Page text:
Many questions about human genetic history can be addressed by examining the patterns of shared genetic variation between sets of populations. A useful methodological framework for this purpose are F-statistics, that measure shared genetic drift between sets of two, three and four populations, and can be used to test simple and complex hypotheses about admixture between populations. Here, we put these statistics in context of phylogenetic and population genetic theory. We show how measures of genetic drift can be interpreted as branch lengths, paths through an admixture graph or in terms of the internal branches in coalescent trees. We show that the admixture tests can be interpreted as testing general properties of phylogenies, allowing us to generalize applications for arbitrary phylogenetic trees. Furthermore, we derive novel expressions for the F-statistics, which enables us to explore the behavior of F-statistic under population structure models. In particular, we show that population substructure may complicate inference.
- Downloaded 3,833 times
- Download rankings, all-time:
- Site-wide: 1,216 out of 89,008
- In evolutionary biology: 39 out of 5,442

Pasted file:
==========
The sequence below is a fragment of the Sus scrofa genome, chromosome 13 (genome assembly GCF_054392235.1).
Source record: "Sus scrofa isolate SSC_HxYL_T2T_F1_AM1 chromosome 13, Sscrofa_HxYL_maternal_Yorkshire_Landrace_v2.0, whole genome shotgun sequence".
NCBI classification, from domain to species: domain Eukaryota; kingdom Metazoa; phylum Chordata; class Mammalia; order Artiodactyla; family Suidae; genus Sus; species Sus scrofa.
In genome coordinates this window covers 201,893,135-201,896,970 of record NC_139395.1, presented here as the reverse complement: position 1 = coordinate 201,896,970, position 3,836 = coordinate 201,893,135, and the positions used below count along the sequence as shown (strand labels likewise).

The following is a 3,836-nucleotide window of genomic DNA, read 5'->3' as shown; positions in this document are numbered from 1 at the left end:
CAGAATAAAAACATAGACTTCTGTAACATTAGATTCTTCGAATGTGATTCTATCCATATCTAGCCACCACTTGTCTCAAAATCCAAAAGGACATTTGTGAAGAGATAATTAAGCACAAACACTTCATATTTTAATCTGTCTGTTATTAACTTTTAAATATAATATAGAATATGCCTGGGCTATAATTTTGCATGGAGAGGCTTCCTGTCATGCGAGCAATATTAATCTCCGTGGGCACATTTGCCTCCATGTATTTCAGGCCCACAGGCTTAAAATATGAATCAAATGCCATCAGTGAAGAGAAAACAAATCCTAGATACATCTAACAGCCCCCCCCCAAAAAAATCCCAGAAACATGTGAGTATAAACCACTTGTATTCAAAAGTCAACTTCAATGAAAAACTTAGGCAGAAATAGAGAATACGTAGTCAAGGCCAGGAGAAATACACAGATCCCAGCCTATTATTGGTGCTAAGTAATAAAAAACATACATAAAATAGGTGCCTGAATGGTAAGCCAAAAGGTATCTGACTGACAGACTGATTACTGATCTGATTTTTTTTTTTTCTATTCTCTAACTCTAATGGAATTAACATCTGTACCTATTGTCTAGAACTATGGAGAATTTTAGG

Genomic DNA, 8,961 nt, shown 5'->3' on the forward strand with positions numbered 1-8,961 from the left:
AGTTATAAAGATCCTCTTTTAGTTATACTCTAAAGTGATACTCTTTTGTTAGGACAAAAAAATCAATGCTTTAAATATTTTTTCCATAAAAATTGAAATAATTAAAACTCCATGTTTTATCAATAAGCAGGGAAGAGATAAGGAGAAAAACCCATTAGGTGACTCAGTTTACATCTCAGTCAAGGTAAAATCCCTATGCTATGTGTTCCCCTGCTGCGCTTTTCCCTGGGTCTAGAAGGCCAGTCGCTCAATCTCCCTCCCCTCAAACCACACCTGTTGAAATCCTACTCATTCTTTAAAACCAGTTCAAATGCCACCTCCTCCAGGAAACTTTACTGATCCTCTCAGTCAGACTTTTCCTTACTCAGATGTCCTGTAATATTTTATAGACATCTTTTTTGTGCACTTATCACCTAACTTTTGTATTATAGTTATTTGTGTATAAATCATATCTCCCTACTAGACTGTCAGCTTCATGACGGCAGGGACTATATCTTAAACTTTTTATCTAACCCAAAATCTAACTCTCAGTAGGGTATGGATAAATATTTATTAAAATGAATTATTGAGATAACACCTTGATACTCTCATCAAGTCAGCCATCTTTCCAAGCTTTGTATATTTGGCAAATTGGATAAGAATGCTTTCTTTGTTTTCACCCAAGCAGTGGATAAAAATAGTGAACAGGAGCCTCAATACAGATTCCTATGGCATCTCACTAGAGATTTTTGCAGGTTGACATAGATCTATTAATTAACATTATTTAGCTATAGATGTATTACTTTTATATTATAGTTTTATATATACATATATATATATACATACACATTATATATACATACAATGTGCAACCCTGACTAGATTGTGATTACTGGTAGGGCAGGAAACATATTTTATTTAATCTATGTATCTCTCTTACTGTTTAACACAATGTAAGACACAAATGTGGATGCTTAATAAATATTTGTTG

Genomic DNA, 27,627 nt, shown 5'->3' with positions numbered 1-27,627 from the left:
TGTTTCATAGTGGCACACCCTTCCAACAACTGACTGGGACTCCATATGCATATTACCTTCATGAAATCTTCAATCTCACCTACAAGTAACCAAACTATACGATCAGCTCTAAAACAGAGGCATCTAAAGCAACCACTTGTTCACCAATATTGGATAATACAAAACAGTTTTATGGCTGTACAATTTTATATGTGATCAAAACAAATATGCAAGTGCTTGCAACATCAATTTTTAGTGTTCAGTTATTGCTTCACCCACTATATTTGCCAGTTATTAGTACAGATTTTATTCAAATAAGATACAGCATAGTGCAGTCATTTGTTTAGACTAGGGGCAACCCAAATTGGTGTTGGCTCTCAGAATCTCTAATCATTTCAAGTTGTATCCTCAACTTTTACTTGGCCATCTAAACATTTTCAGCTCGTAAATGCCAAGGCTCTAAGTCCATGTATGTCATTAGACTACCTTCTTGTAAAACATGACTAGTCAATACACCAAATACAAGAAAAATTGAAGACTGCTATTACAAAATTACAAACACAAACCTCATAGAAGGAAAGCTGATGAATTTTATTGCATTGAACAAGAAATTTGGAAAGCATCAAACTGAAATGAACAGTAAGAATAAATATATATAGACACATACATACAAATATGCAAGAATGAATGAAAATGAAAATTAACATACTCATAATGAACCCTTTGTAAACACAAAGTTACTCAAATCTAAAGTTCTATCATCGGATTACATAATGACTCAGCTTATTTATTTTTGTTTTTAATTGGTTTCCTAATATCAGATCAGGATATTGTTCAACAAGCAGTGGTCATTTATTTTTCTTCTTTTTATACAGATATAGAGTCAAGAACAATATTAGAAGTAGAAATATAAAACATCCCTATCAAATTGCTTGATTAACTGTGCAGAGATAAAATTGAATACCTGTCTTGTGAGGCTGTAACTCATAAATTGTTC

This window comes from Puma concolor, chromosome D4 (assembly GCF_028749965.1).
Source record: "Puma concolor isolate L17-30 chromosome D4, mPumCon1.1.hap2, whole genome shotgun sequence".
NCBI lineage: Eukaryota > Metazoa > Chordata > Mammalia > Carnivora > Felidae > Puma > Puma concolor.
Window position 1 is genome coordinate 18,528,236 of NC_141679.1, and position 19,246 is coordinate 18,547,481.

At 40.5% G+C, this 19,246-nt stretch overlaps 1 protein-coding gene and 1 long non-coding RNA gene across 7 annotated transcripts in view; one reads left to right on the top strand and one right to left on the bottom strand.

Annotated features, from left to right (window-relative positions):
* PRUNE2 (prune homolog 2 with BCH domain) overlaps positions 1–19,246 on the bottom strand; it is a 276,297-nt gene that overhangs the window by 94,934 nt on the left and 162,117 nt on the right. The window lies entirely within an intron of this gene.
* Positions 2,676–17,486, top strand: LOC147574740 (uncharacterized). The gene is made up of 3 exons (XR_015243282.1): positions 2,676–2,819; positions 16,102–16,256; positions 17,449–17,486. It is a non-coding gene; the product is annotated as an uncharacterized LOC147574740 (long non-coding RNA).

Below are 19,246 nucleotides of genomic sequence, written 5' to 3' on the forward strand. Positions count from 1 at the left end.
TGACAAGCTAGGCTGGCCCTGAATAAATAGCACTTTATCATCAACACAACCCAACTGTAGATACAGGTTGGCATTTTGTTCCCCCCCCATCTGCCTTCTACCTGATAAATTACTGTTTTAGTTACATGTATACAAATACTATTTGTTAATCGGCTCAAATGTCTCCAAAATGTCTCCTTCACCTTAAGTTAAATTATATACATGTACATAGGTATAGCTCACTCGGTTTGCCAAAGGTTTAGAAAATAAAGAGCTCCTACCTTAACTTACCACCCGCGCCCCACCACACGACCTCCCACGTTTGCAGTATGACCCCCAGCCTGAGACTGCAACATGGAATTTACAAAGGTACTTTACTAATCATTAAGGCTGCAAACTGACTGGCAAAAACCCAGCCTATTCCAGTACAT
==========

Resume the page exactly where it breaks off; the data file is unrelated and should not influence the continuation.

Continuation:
- Year to date:
- Site-wide: 70,999 out of 89,008
- Since beginning of last month:
- Site-wide: 55,176 out of 89,008
Downloads over time
Distribution of downloads per paper, site-wide
- 18 Dec 2019: We're pleased to announce PanLingua, a new tool that enables you to search for machine-translated bioRxiv preprints using more than 100 different languages.
- 21 May 2019: PLOS Biology has published a community page about Rxivist.org and its design.
- 10 May 2019: The paper analyzing the Rxivist dataset has been published at eLife.
- 1 Mar 2019: We now have summary statistics about bioRxiv downloads and submissions.
- 8 Feb 2019: Data from Altmetric is now available on the Rxivist details page for every preprint. Look for the "donut" under the download metrics.
- 30 Jan 2019: preLights has featured the Rxivist preprint and written about our findings.
- 22 Jan 2019: Nature just published an article about Rxivist and our data.
- 13 Jan 2019: The Rxivist preprint is live!